San Isabel receives grant for satellite monitoring

San Isabel Land Protection Trust has received $10,000 to purchase satellite imagery to monitor its 134 conservation properties across four counties. Keep It Colorado, a nonprofit coalition of conservation partners, awarded the grant.

Keep It Colorado received $155,000 from Great Outdoors Colorado's Resilient Communities program and the Gates Family Foundation to support safer, more efficient monitoring. Monitoring usually takes place through in-person visits.


Redwing Ranch in Huerfano County, San Isabel's latest conservation easement

Linda Poole, San Isabel’s executive director, said, “We are grateful to Keep It Colorado for working with GOCO and the Gates Family Foundation to develop this funding opportunity. It will help the land trust community adapt and thrive despite these turbulent and unpredictable times.”

The coronavirus pandemic has forced land trusts to rethink how they watch over conservation easements while keeping their communities, landowners and staff safe. Land trusts are responsible for monitoring their conservation easement properties every year. That involves evaluating the condition of the property to determine compliance with the easement’s terms and to ensure that landowners are upholding the conservation values of each property.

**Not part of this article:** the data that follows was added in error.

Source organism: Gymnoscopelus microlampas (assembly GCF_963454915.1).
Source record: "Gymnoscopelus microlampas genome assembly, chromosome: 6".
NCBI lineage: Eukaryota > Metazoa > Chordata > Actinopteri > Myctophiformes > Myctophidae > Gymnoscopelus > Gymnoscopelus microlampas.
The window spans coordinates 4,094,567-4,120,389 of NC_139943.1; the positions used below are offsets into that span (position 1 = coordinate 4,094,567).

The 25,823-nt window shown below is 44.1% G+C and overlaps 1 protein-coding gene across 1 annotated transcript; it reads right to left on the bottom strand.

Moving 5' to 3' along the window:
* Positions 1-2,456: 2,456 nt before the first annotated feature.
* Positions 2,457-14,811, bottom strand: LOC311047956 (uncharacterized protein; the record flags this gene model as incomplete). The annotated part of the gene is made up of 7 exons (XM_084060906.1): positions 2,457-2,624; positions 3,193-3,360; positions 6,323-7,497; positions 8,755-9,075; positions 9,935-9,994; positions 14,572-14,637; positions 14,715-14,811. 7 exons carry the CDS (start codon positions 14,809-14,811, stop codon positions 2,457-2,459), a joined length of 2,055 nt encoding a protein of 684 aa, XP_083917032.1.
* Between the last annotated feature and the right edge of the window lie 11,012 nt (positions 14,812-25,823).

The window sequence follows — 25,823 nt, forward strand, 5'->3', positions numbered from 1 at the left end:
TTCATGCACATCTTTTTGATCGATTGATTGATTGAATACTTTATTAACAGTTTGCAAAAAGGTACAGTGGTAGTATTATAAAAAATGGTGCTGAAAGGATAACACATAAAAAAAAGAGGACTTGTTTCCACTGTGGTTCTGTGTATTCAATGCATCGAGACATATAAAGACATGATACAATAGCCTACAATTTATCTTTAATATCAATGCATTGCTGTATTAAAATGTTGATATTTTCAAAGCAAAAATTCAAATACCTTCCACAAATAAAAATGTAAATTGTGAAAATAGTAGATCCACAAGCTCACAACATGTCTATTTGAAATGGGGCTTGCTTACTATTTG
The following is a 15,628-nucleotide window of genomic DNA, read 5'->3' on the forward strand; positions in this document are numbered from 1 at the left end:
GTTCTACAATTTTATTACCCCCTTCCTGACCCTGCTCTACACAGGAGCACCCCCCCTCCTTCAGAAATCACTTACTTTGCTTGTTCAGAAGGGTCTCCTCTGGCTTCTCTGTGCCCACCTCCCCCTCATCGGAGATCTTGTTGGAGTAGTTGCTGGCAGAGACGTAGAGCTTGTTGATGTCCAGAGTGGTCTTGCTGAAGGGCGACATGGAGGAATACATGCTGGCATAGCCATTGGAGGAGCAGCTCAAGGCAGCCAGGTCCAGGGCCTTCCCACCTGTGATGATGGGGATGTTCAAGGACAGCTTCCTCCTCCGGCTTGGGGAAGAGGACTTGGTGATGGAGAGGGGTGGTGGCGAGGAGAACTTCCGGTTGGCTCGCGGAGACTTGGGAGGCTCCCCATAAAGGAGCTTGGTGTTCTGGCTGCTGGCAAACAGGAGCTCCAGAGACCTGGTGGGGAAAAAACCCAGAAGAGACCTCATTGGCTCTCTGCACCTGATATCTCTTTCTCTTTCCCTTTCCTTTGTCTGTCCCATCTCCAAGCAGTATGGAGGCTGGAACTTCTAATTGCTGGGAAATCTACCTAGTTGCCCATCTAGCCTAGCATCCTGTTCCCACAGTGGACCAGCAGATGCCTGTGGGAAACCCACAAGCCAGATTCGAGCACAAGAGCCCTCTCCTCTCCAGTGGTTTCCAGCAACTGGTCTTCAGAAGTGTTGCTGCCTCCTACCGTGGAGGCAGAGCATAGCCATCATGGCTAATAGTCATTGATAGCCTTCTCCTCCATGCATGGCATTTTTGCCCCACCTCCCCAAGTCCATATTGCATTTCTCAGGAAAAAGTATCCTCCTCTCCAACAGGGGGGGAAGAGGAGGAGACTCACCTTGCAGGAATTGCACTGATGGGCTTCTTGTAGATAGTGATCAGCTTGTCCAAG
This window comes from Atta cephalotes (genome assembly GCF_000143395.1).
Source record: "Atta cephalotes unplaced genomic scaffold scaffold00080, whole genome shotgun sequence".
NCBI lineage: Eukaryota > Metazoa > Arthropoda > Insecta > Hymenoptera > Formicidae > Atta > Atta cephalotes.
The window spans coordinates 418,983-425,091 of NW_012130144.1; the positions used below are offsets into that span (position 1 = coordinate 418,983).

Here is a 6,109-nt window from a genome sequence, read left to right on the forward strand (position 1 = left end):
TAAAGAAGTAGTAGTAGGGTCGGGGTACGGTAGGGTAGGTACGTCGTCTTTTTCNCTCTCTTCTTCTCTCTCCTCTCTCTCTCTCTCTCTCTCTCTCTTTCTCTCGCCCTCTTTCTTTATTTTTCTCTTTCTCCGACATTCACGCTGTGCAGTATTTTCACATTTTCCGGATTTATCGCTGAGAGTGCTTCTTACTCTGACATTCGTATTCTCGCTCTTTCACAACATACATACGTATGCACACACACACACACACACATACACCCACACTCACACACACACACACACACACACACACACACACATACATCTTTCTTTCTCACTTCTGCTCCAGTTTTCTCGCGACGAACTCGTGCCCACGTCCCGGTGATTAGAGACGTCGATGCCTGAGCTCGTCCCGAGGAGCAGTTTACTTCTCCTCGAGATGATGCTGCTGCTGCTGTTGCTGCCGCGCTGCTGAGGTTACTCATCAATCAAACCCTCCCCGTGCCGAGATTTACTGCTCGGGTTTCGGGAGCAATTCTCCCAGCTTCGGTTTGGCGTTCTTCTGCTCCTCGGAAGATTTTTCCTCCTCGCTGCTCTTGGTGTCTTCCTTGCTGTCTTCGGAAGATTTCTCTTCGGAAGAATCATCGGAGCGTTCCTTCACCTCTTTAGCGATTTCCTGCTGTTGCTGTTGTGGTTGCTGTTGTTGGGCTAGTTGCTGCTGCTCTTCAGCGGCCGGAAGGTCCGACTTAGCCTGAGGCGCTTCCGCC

Melissa Daruna, executive director of Keep It Colorado, said, “Many land trusts are innovating and shifting to widespread use of satellite or aerial imagery to fulfill annual monitoring requirements efficiently and safely. Our partners ­– GOCO and the Gates Family Foundation – stepped in and prioritized an investment when they recognized a need for immediate support.”

San Isabel joins 12 land trusts across the state in receiving a grant. They include Colorado Cattlemen’s Agricultural Land Trust and Colorado Open Lands. Keep It Colorado estimates that every dollar saved in monitoring costs reduces stewardship fund requirements by $20 or more.

Poole said, “Our 134 easement properties are widely dispersed and include a lot of heavily treed, steep or otherwise inaccessible areas. Even before the pandemic sideswiped us all, San Isabel had been considering implementing remote sensing as an adjunct to in-person, on-the-ground monitoring. In the past year, we have researched effectiveness, costs and availability of various monitoring approaches, comparing our usual on-the-ground procedures with using drones, small aircraft and various satellite-based systems. We concluded that fine-scale satellite imagery was the best fit for our purposes.”

Janet Smith

Posted in News


We have protected more than 42,000 acres through 134 conservation easements.

Conservation easements guarantee long-term protection – through generations of landowners.